K - References

Cancer Drug Manual (the Manual), 1994, British Columbia Cancer Agency (BCCA)

McEvoy GK, editor. AHFS Drug Information 2009. Bethesda: American Society of Health-System Pharmacists, p. 1179-84.

Mitoxantrone: e-Cancer Chemotherapy Manual.

Prescribing Information: Novantrone® (mitoxantrone). OSI Pharmaceuticals, September 2009.

Product Monograph: Mitoxantrone Injection. Pharmaceutical Partners of Canada Inc., January 15, 2008.

 


October 2017 edited indications

 
L - Disclaimer

Refer to the New Drug Funding Program or Ontario Public Drug Programs websites for the most up-to-date public funding information.

The information set out in the drug monographs, regimen monographs, appendices and symptom management information (for health professionals) contained in the Drug Formulary (the "Formulary") is intended for healthcare providers and is to be used for informational purposes only. The information is not intended to cover all possible uses, directions, precautions, drug interactions or adverse effects of a particular drug, nor should it be construed to indicate that use of a particular drug is safe, appropriate or effective for a given condition. The information in the Formulary is not intended to constitute or be a substitute for medical advice and should not be relied upon in any such regard. All uses of the Formulary are subject to clinical judgment and actual prescribing patterns may not follow the information provided in the Formulary.

The format and content of the drug monographs, regimen monographs, appendices and symptom management information contained in the Formulary will change as they are reviewed and revised on a periodic basis. The date of last revision will be visible on each page of the monograph and regimen. Since standards of usage are constantly evolving, it is advised that the Formulary not be used as the sole source of information. It is strongly recommended that original references or product monograph be consulted prior to using a chemotherapy regimen for the first time.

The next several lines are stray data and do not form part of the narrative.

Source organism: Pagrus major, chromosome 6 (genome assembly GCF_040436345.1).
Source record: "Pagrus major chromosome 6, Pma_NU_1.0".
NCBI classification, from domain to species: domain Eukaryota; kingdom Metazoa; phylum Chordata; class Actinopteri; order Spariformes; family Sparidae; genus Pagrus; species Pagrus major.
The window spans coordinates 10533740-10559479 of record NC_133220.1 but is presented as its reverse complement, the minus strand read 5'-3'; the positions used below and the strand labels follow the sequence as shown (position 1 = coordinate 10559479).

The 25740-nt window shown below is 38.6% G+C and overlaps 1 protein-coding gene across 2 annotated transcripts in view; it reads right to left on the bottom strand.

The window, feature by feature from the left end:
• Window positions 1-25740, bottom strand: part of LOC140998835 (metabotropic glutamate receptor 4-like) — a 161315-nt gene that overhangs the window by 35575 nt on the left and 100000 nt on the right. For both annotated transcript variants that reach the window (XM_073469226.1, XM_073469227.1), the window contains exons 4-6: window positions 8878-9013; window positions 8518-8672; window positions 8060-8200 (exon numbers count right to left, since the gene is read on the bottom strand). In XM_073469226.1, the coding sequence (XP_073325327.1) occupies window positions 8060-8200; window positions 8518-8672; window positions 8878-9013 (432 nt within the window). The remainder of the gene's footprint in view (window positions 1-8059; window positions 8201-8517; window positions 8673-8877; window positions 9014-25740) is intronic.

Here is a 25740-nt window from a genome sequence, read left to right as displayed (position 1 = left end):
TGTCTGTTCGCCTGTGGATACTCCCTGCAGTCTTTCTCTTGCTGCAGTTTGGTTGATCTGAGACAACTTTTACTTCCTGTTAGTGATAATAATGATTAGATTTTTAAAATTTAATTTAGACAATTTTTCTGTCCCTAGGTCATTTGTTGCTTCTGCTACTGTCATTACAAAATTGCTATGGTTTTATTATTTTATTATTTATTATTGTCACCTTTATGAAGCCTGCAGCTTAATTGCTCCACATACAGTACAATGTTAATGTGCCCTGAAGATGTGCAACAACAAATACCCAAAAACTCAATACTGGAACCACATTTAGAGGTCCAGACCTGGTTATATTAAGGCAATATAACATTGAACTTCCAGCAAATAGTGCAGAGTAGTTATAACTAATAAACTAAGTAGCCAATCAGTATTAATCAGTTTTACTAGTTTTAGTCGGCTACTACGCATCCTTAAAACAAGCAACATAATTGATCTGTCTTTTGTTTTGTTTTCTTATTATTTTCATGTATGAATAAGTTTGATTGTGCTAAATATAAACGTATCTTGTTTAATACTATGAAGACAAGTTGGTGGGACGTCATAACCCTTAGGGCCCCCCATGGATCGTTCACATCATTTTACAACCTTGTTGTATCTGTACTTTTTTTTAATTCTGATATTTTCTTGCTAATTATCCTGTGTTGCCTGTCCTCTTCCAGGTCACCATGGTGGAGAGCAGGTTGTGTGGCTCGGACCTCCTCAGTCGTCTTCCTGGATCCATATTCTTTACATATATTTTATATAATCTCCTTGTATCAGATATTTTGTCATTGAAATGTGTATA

Some Formulary documents, such as the medication information sheets, regimen information sheets and symptom management information (for patients), are intended for patients. Patients should always consult with their healthcare provider if they have questions regarding any information set out in the Formulary documents.

While care has been taken in the preparation of the information contained in the Formulary, such information is provided on an “as-is” basis, without any representation, warranty, or condition, whether express, or implied, statutory or otherwise, as to the information’s quality, accuracy, currency, completeness, or reliability.

CCO and the Formulary’s content providers shall have no liability, whether direct, indirect, consequential, contingent, special, or incidental, related to or arising from the information in the Formulary or its use thereof, whether based on breach of contract or tort (including negligence), and even if advised of the possibility thereof. Anyone using the information in the Formulary does so at his or her own risk, and by using such information, agrees to indemnify CCO and its content providers from any and all liability, loss, damages, costs and expenses (including legal fees and expenses) arising from such person’s use of the information in the Formulary.